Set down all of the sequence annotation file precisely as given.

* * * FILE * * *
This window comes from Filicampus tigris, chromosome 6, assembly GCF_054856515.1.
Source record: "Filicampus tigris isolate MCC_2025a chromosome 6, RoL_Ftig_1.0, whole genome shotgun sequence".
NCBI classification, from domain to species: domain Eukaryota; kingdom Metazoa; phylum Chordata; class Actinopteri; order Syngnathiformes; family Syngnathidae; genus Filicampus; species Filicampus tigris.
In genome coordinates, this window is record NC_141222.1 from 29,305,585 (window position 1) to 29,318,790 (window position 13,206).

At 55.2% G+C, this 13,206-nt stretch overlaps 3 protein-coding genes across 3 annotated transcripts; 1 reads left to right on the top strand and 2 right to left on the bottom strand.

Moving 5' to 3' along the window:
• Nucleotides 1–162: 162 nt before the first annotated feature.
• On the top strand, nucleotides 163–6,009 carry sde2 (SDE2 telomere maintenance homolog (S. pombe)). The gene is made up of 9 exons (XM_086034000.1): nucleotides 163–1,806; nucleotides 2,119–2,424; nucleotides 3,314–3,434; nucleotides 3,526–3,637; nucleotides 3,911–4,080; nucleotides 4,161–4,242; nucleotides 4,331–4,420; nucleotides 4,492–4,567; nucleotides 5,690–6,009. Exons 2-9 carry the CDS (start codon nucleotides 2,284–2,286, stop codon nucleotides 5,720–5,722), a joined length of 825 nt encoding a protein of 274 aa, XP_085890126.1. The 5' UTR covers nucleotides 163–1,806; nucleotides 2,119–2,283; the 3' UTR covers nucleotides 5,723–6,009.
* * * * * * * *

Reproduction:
This window comes from Filicampus tigris, chromosome 6, assembly GCF_054856515.1.
Source record: "Filicampus tigris isolate MCC_2025a chromosome 6, RoL_Ftig_1.0, whole genome shotgun sequence".
NCBI classification, from domain to species: domain Eukaryota; kingdom Metazoa; phylum Chordata; class Actinopteri; order Syngnathiformes; family Syngnathidae; genus Filicampus; species Filicampus tigris.
In genome coordinates, this window is record NC_141222.1 from 29,305,585 (window position 1) to 29,318,790 (window position 13,206).

At 55.2% G+C, this 13,206-nt stretch overlaps 3 protein-coding genes across 3 annotated transcripts; 1 reads left to right on the top strand and 2 right to left on the bottom strand.

Moving 5' to 3' along the window:
• Nucleotides 1–162: 162 nt before the first annotated feature.
• On the top strand, nucleotides 163–6,009 carry sde2 (SDE2 telomere maintenance homolog (S. pombe)). The gene is made up of 9 exons (XM_086034000.1): nucleotides 163–1,806; nucleotides 2,119–2,424; nucleotides 3,314–3,434; nucleotides 3,526–3,637; nucleotides 3,911–4,080; nucleotides 4,161–4,242; nucleotides 4,331–4,420; nucleotides 4,492–4,567; nucleotides 5,690–6,009. Exons 2-9 carry the CDS (start codon nucleotides 2,284–2,286, stop codon nucleotides 5,720–5,722), a joined length of 825 nt encoding a protein of 274 aa, XP_085890126.1. The 5' UTR covers nucleotides 163–1,806; nucleotides 2,119–2,283; the 3' UTR covers nucleotides 5,723–6,009.